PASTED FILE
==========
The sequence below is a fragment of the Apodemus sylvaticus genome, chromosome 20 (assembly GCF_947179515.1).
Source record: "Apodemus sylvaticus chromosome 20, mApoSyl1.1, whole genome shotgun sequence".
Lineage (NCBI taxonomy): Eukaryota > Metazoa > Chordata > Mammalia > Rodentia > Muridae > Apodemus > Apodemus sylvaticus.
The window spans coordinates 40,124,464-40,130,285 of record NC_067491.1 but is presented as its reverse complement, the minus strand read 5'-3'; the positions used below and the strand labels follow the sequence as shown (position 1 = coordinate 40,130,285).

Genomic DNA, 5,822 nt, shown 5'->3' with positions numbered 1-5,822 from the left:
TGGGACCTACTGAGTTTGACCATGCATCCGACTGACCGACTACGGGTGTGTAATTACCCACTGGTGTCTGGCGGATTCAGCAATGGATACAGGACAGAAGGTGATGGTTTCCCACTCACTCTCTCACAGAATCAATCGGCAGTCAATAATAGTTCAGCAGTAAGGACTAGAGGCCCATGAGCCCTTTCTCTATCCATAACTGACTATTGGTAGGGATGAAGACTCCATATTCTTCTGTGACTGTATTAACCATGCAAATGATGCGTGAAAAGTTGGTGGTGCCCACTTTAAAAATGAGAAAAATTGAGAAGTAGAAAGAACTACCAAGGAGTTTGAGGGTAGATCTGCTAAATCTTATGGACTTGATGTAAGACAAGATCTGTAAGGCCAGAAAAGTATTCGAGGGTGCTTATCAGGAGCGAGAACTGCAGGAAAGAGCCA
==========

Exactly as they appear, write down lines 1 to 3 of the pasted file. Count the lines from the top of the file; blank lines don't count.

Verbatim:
The sequence below is a fragment of the Apodemus sylvaticus genome, chromosome 20 (assembly GCF_947179515.1).
Source record: "Apodemus sylvaticus chromosome 20, mApoSyl1.1, whole genome shotgun sequence".
Lineage (NCBI taxonomy): Eukaryota > Metazoa > Chordata > Mammalia > Rodentia > Muridae > Apodemus > Apodemus sylvaticus.